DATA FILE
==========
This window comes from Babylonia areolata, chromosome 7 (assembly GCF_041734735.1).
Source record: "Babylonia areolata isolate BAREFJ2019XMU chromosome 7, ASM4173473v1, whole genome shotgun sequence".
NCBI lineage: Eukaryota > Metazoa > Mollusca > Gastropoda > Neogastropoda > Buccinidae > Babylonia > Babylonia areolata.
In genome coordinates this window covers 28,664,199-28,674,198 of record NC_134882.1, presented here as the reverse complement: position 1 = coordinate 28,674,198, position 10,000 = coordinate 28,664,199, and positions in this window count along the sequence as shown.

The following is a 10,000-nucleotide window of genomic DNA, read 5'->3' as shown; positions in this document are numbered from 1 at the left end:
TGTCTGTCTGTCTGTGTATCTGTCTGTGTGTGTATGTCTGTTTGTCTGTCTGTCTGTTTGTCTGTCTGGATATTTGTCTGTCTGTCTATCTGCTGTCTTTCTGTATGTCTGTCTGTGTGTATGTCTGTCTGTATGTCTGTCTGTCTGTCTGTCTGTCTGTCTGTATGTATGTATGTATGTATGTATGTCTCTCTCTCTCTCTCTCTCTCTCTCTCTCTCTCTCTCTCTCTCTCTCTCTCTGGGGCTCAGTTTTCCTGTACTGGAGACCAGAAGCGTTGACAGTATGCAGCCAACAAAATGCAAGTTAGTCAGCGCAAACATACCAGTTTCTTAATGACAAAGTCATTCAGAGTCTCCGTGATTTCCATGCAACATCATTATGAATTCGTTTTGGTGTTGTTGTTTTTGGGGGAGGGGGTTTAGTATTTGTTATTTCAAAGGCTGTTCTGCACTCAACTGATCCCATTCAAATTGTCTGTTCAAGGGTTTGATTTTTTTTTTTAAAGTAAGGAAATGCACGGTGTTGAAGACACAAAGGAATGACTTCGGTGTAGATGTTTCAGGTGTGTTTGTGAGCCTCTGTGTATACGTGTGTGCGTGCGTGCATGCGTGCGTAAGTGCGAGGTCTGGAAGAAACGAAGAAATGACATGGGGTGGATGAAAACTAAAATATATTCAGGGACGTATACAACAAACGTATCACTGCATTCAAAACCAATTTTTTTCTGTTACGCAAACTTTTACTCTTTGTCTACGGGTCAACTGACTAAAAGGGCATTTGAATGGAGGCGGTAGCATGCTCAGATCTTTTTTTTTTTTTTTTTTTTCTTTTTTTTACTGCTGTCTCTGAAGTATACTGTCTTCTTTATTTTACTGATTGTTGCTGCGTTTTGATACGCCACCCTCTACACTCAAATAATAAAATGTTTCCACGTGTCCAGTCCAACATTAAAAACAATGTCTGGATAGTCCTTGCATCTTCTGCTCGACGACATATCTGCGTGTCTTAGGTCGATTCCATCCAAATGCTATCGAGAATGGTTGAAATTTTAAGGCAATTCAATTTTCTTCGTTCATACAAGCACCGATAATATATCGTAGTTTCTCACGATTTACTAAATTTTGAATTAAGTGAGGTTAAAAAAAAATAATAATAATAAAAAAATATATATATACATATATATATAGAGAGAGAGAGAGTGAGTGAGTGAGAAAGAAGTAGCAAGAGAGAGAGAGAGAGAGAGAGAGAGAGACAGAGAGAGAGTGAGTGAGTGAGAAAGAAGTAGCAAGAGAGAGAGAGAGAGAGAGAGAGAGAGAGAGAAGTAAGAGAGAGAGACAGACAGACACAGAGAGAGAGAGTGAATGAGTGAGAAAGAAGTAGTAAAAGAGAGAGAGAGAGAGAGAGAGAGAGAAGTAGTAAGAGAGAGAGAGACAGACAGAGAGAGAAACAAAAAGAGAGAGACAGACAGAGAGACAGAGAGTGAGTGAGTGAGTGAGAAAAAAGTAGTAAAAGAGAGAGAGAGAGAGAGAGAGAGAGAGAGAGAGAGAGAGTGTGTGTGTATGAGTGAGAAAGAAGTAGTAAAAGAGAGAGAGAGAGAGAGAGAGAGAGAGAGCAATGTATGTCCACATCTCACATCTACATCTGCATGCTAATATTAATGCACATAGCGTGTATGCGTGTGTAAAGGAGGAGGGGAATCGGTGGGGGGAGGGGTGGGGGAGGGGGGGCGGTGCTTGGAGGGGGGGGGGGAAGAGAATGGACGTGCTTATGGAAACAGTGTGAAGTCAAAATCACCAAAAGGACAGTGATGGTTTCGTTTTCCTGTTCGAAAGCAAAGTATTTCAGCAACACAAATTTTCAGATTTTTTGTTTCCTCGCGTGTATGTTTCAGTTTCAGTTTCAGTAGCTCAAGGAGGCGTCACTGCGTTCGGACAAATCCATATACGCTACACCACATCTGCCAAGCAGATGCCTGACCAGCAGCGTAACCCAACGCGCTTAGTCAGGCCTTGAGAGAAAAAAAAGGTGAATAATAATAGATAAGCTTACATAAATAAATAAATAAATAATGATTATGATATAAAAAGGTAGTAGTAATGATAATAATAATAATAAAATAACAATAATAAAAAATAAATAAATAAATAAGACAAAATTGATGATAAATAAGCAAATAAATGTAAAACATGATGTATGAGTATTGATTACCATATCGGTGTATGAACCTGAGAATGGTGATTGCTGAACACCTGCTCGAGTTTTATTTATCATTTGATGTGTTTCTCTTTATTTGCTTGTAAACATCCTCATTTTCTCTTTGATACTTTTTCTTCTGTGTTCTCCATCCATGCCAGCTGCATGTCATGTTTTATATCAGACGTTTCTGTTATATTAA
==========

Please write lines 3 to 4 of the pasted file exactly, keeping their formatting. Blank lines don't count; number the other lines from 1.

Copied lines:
NCBI lineage: Eukaryota > Metazoa > Mollusca > Gastropoda > Neogastropoda > Buccinidae > Babylonia > Babylonia areolata.
In genome coordinates this window covers 28,664,199-28,674,198 of record NC_134882.1, presented here as the reverse complement: position 1 = coordinate 28,674,198, position 10,000 = coordinate 28,664,199, and positions in this window count along the sequence as shown.